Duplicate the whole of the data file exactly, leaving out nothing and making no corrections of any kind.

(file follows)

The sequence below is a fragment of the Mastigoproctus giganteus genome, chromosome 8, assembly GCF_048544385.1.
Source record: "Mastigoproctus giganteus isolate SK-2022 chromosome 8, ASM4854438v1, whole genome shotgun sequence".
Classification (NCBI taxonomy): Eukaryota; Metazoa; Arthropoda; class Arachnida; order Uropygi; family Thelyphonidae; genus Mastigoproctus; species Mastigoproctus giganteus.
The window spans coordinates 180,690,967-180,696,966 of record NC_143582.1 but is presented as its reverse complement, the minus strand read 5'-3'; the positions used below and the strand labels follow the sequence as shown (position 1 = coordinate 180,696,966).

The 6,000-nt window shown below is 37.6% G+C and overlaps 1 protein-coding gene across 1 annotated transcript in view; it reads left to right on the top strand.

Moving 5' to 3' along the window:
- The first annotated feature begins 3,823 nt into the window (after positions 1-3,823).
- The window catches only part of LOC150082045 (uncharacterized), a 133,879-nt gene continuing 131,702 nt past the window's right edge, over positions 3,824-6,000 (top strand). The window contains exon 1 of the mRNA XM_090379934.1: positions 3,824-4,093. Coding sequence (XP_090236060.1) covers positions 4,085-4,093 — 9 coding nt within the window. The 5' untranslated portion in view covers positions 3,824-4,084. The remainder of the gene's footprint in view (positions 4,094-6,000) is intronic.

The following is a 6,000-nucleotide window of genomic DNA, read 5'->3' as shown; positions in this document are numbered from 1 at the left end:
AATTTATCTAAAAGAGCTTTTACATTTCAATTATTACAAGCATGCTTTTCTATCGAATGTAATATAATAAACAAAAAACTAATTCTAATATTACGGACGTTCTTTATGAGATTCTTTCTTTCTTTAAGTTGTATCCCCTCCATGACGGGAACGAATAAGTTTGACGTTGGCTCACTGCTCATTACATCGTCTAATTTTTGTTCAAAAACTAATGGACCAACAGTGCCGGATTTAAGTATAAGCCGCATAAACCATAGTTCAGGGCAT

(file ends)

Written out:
The sequence below is a fragment of the Mastigoproctus giganteus genome, chromosome 8, assembly GCF_048544385.1.
Source record: "Mastigoproctus giganteus isolate SK-2022 chromosome 8, ASM4854438v1, whole genome shotgun sequence".
Classification (NCBI taxonomy): Eukaryota; Metazoa; Arthropoda; class Arachnida; order Uropygi; family Thelyphonidae; genus Mastigoproctus; species Mastigoproctus giganteus.
The window spans coordinates 180,690,967-180,696,966 of record NC_143582.1 but is presented as its reverse complement, the minus strand read 5'-3'; the positions used below and the strand labels follow the sequence as shown (position 1 = coordinate 180,696,966).

The 6,000-nt window shown below is 37.6% G+C and overlaps 1 protein-coding gene across 1 annotated transcript in view; it reads left to right on the top strand.

Moving 5' to 3' along the window:
- The first annotated feature begins 3,823 nt into the window (after positions 1-3,823).
- The window catches only part of LOC150082045 (uncharacterized), a 133,879-nt gene continuing 131,702 nt past the window's right edge, over positions 3,824-6,000 (top strand). The window contains exon 1 of the mRNA XM_090379934.1: positions 3,824-4,093. Coding sequence (XP_090236060.1) covers positions 4,085-4,093 — 9 coding nt within the window. The 5' untranslated portion in view covers positions 3,824-4,084. The remainder of the gene's footprint in view (positions 4,094-6,000) is intronic.

The following is a 6,000-nucleotide window of genomic DNA, read 5'->3' as shown; positions in this document are numbered from 1 at the left end:
AATTTATCTAAAAGAGCTTTTACATTTCAATTATTACAAGCATGCTTTTCTATCGAATGTAATATAATAAACAAAAAACTAATTCTAATATTACGGACGTTCTTTATGAGATTCTTTCTTTCTTTAAGTTGTATCCCCTCCATGACGGGAACGAATAAGTTTGACGTTGGCTCACTGCTCATTACATCGTCTAATTTTTGTTCAAAAACTAATGGACCAACAGTGCCGGATTTAAGTATAAGCCGCATAAACCATAGTTCAGGGCAT